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Samizdata, derived from Samizdat /n. - a system of clandestine publication of banned literature in the USSR [Russ.,= self-publishing house]

Independence Day at Samizdata HQ

Or, rather, Independence Evening, which brought a motley crew of celebrants to Chelsea for some of Adriana’s salad, Nancy’s pasta, and some rather scandalous conversation. What is said at Samizdata HQ stays at Samizdata HQ, but a few of the photos can – as ever – be shared…

independence day people

Three authors, an editor, an engineer, an actress, a Cambridge student, and a Brian

chocolate, raspberry, and blueberry pavlova

Two patriotic pavlovas (with thanks to Nigella)


The author of London Gazetteer and Hidden London dressed in theme, making his t-shirt especially for the party!


The ladies of Time to Spa thought it was time to party


The first blogger ever to appear in Eastenders


Now that she had cleaned her plate, Jo hoped to be granted a refill of vino

Thanks to all who braved the heat to come along, and do not worry – your secrets are safe with Samizdata…

21 comments to Independence Day at Samizdata HQ

  • Chris Harper

    Mmmm, pavlova.

    An Australian dish in the colours of the Australian flag.

    How delightfully multicultural of you on Independence Day.

  • The addition of cocoa to the base is, as far as I know, an entirely British innovation. Eamonn Butler said it tasted to him “like angels on one’s tongue,” which is a glowing enough review for me!

  • Chris Harper

    “The addition of cocoa to the base is, as far as I know, an entirely British innovation.”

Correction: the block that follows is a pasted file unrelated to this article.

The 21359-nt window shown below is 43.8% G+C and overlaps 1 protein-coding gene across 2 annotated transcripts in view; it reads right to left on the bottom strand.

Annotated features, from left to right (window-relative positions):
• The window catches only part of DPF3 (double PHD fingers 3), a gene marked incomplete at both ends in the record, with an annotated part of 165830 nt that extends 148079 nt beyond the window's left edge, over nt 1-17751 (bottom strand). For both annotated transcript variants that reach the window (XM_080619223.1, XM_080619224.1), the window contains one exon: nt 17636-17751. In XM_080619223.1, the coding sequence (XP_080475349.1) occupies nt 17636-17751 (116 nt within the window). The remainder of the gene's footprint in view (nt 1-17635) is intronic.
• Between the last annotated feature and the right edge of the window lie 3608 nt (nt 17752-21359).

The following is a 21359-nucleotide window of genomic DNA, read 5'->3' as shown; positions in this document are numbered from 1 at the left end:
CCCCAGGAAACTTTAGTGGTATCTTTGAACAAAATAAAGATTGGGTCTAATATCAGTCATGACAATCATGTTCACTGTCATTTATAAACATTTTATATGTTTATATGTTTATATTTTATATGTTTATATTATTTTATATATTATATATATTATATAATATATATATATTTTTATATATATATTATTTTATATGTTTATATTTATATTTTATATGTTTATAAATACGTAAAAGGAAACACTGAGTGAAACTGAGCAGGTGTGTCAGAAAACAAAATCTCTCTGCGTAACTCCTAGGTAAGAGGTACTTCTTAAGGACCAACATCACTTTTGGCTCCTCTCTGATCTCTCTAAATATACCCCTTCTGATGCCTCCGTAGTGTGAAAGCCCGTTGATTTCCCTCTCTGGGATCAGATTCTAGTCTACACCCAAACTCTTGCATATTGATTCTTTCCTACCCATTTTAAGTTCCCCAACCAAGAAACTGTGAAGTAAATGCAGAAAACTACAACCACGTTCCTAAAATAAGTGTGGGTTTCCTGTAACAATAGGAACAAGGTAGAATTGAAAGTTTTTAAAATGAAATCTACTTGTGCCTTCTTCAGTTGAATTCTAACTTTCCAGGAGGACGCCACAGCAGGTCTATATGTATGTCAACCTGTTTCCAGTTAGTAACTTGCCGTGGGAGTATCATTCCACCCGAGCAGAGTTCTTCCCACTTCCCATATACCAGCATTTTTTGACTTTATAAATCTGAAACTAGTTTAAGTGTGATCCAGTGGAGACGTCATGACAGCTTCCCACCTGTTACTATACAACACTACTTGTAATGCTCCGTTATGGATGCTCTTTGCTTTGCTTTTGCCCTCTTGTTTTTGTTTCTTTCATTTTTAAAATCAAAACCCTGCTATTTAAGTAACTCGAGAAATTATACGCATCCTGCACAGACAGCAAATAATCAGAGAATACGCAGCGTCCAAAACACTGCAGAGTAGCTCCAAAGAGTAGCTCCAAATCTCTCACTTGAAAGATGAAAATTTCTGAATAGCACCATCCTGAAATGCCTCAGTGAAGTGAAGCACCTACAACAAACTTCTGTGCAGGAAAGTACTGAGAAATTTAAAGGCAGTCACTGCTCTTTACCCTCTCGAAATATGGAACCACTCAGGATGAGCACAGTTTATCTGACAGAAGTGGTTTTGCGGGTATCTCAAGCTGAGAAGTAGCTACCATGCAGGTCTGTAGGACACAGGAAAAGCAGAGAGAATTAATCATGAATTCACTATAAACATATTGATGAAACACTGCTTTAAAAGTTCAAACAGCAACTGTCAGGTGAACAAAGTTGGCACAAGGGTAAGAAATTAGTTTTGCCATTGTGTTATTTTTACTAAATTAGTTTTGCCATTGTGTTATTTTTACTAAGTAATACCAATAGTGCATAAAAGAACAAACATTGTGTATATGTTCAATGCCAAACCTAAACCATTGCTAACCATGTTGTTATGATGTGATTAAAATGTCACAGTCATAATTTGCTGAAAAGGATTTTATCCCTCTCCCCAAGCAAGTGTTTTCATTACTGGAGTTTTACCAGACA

Hah. In your dreams.

    There is hardly a single saliva dribbling variation or innovation the aussies haven’t already tried.

  • Julian Taylor

    How is one able to throw a party at Samizdata HQ when the residents there are, on the same day, at parties in the USA? Can anyone get a key?

  • You’re assuming I had a key, Julian, when actually the lot of us broke down the door. It was Madsen’s sharp shoulder wot finally got us in.

  • Man, that salad looks gooooood. Will definitely try that when summer rolls around.

    As for the pasta, ummm…one and a quarter cups of oil? Crikey Moses!

    Pavlova is frightfully démodé in Oz these days – I haven’t eaten it in years, nor seen it on restaurant menus. It is quite a nice cake, though; good to see it’s winning fans overseas. I’m sure as soon as we realise foreigners dig it, we’ll decide we like it again.

  • Chris Harper

    “Man, that salad looks gooooood. Will definitely try that when summer rolls around.”

    Well, your fault for living down south; winds straight off Antarctica and all that. Here on the Gold Coast though? I’ve been dressed for a London summer every day for three years.

    I think I’ll try it tomorrow. Yum. Finish off with pavlova covered with strawberries and crushed peppermint crisp.

    Buy it from the local pavlova shop, yum.

  • James, the thing about the oil is that you need to completely submerge the head of garlic in it, in a small, ovenproof pot. I always have a lot of leftover garlic oil – adding only as much as the pasta needs – but it makes good salad dressing and so much else that it won’t go to waste. (That pasta is the most sure-fire hit in my arsenal of recipes, and is great for summer because it’s delicious hot or at room temperature. And the next day, it’s even better, so you can make it quite in advance.)

    The salad I learned from Adriana, and is another certain crowd pleaser.